Let us not waste a good crisis. COVID-19 has unexpectedly catapulted institutions worldwide into conversations about digital capabilities. While the start of this journey may have involved rapid shifts to digital technologies such as using video conferencing, it has also exposed the great lack of digital capabilities necessary to support an online ecosystem. As institutions learn from the past several months, bold thinking is required to advance opportunities for true digital transformation. To shape strategic approaches for implementing such capabilities, leaders must begin their journey by leveraging such tools as Holon IQ’s digital capabilities framework. While enhancing individual digital capabilities does not necessarily transform an online digital ecosystem, collectively it does allow institutions to make thoughtful steps on their digital journey. Using digital capabilities as part of a coordinated institution-wide model shifts foundational efforts such as digitizing information from paper documents and streamlining processes to a series of integrated, and coordinated technology shifts across the student lifecycle. Such a transformation involves thoughtful leadership, collaboration, and a focus on strategies and processes that shape new directions underpinned by digital capabilities. Ultimately, these efforts will help position institutions to better serve their students today and tomorrow.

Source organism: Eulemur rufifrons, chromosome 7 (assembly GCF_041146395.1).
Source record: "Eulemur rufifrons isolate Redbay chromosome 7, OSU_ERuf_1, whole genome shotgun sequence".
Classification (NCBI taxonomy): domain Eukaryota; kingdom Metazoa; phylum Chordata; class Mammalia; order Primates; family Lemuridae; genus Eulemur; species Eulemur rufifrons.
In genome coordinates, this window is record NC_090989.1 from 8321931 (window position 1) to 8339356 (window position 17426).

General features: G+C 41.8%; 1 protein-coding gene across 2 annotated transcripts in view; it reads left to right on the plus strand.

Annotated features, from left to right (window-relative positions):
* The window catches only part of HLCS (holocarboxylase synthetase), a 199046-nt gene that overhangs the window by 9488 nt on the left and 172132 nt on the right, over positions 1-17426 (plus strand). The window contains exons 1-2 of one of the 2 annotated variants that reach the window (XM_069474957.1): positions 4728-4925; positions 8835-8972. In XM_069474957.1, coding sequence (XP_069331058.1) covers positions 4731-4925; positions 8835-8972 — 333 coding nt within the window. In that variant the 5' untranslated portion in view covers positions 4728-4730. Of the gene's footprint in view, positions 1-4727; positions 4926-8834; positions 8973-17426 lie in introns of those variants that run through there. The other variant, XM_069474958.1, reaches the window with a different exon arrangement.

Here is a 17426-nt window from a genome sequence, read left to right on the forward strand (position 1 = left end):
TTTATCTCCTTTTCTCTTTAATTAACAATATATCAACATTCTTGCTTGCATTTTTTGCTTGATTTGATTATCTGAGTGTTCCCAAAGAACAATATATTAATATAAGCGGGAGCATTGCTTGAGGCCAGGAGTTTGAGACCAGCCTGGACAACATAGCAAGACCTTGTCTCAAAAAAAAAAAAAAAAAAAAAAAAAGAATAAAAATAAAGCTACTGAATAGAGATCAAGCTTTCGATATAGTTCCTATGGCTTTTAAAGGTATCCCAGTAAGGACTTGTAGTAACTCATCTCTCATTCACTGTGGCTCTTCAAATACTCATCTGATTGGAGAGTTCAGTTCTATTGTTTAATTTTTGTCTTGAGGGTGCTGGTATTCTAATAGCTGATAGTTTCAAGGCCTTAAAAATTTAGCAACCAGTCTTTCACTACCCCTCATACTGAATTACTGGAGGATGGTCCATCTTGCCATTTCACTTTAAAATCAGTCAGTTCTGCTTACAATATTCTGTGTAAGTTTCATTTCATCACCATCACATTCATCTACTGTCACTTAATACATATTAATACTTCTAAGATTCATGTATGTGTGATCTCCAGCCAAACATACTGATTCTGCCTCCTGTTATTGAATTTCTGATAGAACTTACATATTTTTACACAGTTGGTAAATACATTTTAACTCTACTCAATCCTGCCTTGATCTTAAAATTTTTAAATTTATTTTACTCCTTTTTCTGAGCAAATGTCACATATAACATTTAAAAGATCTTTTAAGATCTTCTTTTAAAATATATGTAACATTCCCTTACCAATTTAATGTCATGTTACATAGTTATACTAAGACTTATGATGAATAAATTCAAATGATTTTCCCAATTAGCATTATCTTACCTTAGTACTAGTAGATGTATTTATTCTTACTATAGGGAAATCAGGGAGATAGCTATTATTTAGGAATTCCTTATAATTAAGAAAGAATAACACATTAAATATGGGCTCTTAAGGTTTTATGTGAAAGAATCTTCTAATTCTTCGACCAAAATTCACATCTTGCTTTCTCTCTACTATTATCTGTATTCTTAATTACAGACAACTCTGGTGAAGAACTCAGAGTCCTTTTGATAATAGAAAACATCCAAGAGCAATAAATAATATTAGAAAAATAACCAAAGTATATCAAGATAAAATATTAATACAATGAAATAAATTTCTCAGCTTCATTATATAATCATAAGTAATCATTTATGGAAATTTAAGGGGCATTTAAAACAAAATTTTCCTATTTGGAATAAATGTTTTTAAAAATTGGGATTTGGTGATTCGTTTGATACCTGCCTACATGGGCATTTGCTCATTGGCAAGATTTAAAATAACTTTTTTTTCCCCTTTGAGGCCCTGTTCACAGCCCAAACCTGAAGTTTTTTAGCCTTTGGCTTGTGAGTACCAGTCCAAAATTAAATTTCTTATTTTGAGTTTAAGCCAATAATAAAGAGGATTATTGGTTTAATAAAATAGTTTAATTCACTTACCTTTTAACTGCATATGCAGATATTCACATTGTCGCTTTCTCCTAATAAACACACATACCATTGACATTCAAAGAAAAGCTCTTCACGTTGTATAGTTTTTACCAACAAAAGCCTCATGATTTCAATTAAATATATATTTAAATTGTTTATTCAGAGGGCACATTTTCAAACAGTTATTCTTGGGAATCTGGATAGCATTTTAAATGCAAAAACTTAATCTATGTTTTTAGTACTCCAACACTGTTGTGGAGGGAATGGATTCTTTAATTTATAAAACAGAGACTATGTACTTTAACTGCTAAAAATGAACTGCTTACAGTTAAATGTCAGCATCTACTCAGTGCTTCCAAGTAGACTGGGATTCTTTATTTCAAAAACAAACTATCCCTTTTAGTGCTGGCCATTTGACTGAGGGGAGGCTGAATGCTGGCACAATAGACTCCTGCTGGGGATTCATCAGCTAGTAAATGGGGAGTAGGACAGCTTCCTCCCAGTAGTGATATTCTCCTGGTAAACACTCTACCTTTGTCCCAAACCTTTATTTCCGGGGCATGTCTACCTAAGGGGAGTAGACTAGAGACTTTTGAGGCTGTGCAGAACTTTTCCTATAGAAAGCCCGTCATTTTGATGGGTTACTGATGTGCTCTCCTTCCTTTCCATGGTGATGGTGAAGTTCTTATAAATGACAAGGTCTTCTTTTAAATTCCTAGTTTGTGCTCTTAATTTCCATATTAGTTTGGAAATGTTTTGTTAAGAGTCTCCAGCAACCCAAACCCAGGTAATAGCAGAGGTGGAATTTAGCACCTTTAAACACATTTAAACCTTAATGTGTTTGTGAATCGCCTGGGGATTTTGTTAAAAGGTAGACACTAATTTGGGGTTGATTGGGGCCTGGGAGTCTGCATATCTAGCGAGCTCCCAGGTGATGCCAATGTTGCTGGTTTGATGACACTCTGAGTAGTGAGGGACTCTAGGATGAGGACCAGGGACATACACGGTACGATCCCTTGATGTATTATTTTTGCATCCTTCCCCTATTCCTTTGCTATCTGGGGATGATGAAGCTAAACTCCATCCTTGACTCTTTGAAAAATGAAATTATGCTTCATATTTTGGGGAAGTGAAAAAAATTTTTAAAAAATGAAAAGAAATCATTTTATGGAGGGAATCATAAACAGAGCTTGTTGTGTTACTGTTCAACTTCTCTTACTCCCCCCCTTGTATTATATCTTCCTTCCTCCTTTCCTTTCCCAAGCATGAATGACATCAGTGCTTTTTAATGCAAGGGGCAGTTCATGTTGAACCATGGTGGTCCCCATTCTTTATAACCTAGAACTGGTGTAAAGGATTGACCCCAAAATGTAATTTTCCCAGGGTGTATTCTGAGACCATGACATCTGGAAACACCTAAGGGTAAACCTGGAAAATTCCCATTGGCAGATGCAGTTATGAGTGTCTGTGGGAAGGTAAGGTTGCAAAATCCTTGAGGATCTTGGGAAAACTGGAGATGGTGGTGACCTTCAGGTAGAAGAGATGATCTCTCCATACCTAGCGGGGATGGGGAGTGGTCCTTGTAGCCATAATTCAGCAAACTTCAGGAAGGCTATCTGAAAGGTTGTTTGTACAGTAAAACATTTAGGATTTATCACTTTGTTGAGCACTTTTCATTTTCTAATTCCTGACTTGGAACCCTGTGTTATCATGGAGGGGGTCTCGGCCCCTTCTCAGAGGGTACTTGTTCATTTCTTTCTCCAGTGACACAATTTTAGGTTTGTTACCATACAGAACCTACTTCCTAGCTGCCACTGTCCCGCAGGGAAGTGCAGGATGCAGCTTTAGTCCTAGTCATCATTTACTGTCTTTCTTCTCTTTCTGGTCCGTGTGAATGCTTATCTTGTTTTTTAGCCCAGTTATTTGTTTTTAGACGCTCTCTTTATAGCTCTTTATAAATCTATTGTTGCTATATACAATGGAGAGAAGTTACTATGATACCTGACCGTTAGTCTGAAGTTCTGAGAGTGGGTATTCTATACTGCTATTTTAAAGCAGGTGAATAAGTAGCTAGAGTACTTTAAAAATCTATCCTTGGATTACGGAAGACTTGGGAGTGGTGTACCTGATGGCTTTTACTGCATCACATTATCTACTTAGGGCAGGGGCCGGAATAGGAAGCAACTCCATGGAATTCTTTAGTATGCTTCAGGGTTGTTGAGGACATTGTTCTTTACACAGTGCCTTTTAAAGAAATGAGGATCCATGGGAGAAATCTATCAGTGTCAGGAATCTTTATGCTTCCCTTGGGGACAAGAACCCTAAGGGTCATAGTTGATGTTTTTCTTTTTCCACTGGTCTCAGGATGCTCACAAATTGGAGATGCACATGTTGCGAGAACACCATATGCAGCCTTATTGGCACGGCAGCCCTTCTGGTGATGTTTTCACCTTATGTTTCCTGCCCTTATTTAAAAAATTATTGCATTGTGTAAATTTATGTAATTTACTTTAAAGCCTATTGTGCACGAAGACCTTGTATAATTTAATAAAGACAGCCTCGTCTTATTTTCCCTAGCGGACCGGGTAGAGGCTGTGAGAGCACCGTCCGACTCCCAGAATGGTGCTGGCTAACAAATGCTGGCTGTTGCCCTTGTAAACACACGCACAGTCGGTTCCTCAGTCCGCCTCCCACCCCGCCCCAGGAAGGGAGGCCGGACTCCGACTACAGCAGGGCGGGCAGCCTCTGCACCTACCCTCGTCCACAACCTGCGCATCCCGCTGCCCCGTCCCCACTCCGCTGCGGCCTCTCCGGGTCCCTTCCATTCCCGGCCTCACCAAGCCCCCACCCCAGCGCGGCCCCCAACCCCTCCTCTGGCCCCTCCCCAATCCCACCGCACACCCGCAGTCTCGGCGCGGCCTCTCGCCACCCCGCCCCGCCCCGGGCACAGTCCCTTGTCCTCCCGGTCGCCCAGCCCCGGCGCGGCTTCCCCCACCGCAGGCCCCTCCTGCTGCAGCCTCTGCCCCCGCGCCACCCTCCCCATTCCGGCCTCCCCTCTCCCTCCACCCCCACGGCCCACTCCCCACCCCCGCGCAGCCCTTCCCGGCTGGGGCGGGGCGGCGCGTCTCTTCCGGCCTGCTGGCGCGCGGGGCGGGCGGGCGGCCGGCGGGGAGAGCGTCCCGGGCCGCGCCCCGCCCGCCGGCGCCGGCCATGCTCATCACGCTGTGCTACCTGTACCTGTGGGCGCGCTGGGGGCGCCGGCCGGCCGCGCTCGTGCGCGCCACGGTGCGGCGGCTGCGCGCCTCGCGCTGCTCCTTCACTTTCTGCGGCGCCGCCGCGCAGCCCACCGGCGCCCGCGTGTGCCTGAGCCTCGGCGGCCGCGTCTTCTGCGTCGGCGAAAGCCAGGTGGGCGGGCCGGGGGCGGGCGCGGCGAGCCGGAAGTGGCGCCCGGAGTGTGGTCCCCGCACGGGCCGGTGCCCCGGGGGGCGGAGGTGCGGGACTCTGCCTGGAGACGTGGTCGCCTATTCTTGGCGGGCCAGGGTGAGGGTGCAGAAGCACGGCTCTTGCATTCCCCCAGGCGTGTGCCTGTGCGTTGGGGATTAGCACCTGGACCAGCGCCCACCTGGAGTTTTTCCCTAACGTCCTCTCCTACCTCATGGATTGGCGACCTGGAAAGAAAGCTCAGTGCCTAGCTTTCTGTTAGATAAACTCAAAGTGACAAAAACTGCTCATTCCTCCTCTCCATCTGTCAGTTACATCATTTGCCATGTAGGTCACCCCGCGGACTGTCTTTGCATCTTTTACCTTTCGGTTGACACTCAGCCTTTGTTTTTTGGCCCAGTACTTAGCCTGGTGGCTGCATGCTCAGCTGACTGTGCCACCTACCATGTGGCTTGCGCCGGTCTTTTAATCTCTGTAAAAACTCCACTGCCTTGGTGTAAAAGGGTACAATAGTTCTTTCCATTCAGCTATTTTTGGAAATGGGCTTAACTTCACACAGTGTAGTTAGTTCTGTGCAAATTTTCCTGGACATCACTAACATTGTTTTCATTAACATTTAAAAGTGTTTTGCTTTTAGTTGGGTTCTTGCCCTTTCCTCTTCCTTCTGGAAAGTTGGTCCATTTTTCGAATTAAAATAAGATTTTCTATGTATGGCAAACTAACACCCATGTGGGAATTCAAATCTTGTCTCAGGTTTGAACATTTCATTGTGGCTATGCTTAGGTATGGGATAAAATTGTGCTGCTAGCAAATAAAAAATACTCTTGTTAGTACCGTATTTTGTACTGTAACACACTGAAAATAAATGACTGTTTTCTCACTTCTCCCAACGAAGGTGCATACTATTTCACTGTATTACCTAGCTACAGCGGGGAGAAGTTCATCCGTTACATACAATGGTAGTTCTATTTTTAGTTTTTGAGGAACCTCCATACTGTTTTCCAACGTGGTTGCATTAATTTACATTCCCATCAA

References

Holon IQ (2020). Higher education digital capability framework. Retrieved from https://www.digitalcapability.org/#us-section

Reinitz, B. (2020). Consider the three ds when talking about digital transformation. Retrieved from https://er.educause.edu/blogs/2020/6/consider-the-three-ds-when-talking-about-digital-transformation